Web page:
Drain the coolant if not done yet and remove the coolant hoses to the engine. Carefully remove the transmission cooler lines but first clean the connections and and wrap the ends (radiator and hoses) to keep out any dirt or crud into the transmission. Disconnect the turbo from the intercooler, remove hoses on both sides. here again I recommend cleaning around the hoses and push a good large rag in each end of the intercooler connections.
Once that is all freed up there are two metal braces attached by two bolts on each side top of the radiator and one larger bolt from these braces attached to vertical braces that steady the top of the radiator. Take those 2 out on each side and loosen up the larger single bolt at each end of the brace and rotate it up and out of the way. There may be a vertical piece on each side of the radiator and that must be removed also. NOW there are 2 bolts on the bottom of the radiator, these bolts go thru 2 "U" channel mounts mounted on the very rear crossmember, do not wiggle the radiator assembly until the nuts on these bolts are removed.
Now comes the HARD heavy part. The radiator must be raised up a good 2 inches and moved backward to get the 2 lower bolts out of the subframe attachment "U" channels. Then the radiator assembly has to be tipped backward moved slightly to the passenger's side. The radiator to connection to the engine comes out of the side of the radiator on the driver's side and must clear the radiator opening when tilted back.
It will take a lot of moving around to get it thru the opening safely.
OK enough for now, I will try to get pictures of my first removal process. I have made some changes to simplify removal and installation so I can remove (3 Hrs) and replace (4 HRS) the entire radiator/shroud assembly and without removing the fan. I will show these changes but I am not sure others will want to do this.
94 30' Breakaway #3864
30-BS-6B side entry
New Cummins 5.9L, 375+ HP
Allison 6 speed
|Official Barth Junkie|
I have always preferred simple solutions to engineering problems, ie engine mounted fan and simple belt drive.
My Monarch has the side mounted radiator setup which then requires a remote fan and hydraulic fan motor. The downside is the additional complexity and the need for the hydraulic fan motor with supply valve and associated pressure lines. OTOH, access to the rear of the engine is vastly improved.
Having replaced my radiator in a parking lot it looks the side mount job is much easier. No doors or panels to be removed. No need to remove fan. Removal straight out the side. That and the complete access to the engine compartment have convinced me I am fortunate to have the side mount setup. I did replace the fan motor. I secured a spare unit for the sake of my anxiety. (BTW, side mount owners, the cheap eBay source is gone. The fan motors are becoming harder to find and more expensive.)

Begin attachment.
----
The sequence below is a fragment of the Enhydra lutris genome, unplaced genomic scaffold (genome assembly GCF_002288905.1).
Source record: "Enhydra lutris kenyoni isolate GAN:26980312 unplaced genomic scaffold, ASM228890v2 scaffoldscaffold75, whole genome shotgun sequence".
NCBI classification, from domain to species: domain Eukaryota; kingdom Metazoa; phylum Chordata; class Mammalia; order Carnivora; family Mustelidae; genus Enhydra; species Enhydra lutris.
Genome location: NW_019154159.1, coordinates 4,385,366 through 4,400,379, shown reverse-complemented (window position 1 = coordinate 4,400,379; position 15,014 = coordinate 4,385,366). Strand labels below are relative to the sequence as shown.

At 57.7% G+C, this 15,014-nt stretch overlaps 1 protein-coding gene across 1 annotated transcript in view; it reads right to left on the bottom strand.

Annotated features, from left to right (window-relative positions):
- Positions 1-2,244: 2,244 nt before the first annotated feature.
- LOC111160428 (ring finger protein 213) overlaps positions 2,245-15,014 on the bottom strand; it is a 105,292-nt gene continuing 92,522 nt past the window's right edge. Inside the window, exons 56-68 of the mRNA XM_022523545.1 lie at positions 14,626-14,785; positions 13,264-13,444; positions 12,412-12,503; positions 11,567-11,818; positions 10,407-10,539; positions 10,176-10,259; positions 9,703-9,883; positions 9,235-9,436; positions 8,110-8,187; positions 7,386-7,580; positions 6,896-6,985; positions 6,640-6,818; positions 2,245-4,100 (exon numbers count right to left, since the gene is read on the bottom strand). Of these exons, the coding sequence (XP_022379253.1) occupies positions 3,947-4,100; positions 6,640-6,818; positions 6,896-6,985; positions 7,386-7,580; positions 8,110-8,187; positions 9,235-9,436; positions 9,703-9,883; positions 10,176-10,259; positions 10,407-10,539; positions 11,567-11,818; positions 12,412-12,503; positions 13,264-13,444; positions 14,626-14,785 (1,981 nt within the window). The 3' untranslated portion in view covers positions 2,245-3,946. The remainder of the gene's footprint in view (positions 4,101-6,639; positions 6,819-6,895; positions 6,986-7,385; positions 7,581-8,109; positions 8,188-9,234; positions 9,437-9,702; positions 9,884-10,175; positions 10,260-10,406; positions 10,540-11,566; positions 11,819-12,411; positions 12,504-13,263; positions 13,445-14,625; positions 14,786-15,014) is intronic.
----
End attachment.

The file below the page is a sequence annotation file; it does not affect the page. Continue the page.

Kudos to our members posting their creative solutions to the clearance issues with the rear radiators. There are many other owners who can benefit from your experiences.
Have Barth, in residence.
"98" Monarch 37
Spartan MM, 6 spd Allison
Cummins 8.3 300 hp
Eric, Ed wrote a very thorough description of removing the Breakaway radiator set. When I tackled this several years ago, I removed the hitch, bumper, aluminum radiator door, framework, & also removed the lower belt molding on both sides. The next step was to remove the lower L shaped piece of aluminum sheet metal which was above the bumper, & that exposed a 2"x 2" steel tube that went from the right side battery box to the left side battery box. On my coach, this 2"x 2" sheet metal tube(about 1/16" thick) was somewhat corroded near the battery box on both sides, so I planned on replacing it with 1/8" 2"x 2" aluminum. With all this removed & using a floor jack, it made handling the radiator set quite a bit easier. I made some custom aluminum brackets for the battery boxes when I reassembled it using the aluminum tubing. This also made it easier to access the front of the engine with virtually nothing in the way. Great time to check damper, water pump, idler pulleys, alternator, and to check & fix KDP. At this same time, I replaced my exhaust manifold(the old one was cracked and several exhaust gaskets were leaking). Again opening up the back of the coach made it a lot easier to reach this item & turbo charger. Several days ago, I posted a similar composition but it seemed to run afoul of the TOS(possibly because I mentioned the name brands of a few of the products I used ie the name of the exhaust manifold?) If you need any specific name brand review, should you decide to replace other items, please PM me & I'll be glad to furnish the info of the products I used.
Good luck, Eric